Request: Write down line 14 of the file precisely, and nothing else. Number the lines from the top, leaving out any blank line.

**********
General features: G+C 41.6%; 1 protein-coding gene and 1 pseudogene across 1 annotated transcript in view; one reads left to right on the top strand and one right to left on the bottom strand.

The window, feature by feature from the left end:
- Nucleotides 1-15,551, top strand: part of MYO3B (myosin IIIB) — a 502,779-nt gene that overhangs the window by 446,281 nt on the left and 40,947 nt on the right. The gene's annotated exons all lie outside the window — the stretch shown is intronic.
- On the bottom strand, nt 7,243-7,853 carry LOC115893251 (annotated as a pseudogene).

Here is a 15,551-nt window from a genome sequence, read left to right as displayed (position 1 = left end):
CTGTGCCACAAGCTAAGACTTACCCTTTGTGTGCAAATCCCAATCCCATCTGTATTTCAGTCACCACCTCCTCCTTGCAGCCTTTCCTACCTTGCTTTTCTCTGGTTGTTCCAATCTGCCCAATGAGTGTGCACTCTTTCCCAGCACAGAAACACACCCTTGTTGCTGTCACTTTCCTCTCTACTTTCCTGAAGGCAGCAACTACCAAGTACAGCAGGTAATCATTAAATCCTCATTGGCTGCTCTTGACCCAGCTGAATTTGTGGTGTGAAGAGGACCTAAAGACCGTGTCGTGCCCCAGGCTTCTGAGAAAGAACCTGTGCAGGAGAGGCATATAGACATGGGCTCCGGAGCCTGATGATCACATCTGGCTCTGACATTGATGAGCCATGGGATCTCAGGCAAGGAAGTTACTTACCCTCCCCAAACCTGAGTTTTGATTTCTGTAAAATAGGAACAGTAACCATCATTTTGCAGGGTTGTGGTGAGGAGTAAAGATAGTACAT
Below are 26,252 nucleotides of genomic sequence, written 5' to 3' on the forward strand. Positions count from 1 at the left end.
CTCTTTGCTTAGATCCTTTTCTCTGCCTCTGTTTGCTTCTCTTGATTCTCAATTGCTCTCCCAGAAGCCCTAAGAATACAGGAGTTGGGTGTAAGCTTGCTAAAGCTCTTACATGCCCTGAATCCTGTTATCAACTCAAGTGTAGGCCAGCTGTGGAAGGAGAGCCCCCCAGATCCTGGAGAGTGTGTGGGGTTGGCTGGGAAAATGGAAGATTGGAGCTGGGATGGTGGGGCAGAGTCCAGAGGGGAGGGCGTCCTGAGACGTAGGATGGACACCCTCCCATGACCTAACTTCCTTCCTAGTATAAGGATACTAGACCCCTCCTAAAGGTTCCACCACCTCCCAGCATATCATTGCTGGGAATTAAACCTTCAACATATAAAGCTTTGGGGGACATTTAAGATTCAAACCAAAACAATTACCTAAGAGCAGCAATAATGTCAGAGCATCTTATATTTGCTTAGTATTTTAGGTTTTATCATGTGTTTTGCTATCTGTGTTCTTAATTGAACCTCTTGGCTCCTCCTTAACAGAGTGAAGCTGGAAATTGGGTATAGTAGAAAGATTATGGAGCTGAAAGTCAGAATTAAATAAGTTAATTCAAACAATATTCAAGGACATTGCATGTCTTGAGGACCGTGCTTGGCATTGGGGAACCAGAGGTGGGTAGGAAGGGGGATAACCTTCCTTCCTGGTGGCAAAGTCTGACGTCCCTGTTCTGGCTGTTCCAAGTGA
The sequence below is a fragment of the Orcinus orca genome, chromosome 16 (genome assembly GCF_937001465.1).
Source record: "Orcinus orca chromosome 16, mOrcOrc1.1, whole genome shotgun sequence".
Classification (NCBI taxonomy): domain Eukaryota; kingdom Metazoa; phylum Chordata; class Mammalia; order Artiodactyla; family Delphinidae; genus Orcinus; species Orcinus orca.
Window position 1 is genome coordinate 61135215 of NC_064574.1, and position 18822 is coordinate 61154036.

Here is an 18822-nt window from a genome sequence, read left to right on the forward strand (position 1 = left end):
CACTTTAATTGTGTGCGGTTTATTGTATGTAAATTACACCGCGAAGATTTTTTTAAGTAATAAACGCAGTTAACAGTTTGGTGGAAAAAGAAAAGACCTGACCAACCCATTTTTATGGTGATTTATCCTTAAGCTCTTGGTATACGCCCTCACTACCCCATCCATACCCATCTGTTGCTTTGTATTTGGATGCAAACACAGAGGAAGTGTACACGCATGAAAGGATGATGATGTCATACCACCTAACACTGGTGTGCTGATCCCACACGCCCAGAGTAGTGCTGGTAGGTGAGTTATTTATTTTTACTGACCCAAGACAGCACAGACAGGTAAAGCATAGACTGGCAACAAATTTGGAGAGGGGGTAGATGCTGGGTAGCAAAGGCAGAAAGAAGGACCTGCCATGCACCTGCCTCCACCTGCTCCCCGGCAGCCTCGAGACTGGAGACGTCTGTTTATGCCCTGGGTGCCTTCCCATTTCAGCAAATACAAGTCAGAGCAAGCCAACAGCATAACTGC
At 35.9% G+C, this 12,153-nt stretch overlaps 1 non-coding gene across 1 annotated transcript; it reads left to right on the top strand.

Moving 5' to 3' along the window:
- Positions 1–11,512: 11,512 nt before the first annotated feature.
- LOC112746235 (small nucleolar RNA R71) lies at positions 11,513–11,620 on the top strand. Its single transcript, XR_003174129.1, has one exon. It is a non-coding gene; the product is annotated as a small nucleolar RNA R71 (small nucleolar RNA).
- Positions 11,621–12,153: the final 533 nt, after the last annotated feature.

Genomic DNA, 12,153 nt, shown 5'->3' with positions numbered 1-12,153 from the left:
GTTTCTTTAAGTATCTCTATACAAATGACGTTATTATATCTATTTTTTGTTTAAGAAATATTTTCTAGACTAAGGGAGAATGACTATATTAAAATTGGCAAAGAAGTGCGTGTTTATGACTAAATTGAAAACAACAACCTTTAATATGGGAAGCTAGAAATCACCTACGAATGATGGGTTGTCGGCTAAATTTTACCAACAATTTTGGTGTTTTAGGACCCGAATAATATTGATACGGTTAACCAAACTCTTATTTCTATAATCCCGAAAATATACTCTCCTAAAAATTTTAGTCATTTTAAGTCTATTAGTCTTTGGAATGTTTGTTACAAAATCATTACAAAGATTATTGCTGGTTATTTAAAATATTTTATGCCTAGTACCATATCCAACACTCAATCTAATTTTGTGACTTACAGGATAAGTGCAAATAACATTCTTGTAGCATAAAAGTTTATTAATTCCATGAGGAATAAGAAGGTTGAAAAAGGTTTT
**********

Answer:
CACTTTAATTGTGTGCGGTTTATTGTATGTAAATTACACCGCGAAGATTTTTTTAAGTAATAAACGCAGTTAACAGTTTGGTGGAAAAAGAAAAGACCTGACCAACCCATTTTTATGGTGATTTATCCTTAAGCTCTTGGTATACGCCCTCACTACCCCATCCATACCCATCTGTTGCTTTGTATTTGGATGCAAACACAGAGGAAGTGTACACGCATGAAAGGATGATGATGTCATACCACCTAACACTGGTGTGCTGATCCCACACGCCCAGAGTAGTGCTGGTAGGTGAGTTATTTATTTTTACTGACCCAAGACAGCACAGACAGGTAAAGCATAGACTGGCAACAAATTTGGAGAGGGGGTAGATGCTGGGTAGCAAAGGCAGAAAGAAGGACCTGCCATGCACCTGCCTCCACCTGCTCCCCGGCAGCCTCGAGACTGGAGACGTCTGTTTATGCCCTGGGTGCCTTCCCATTTCAGCAAATACAAGTCAGAGCAAGCCAACAGCATAACTGC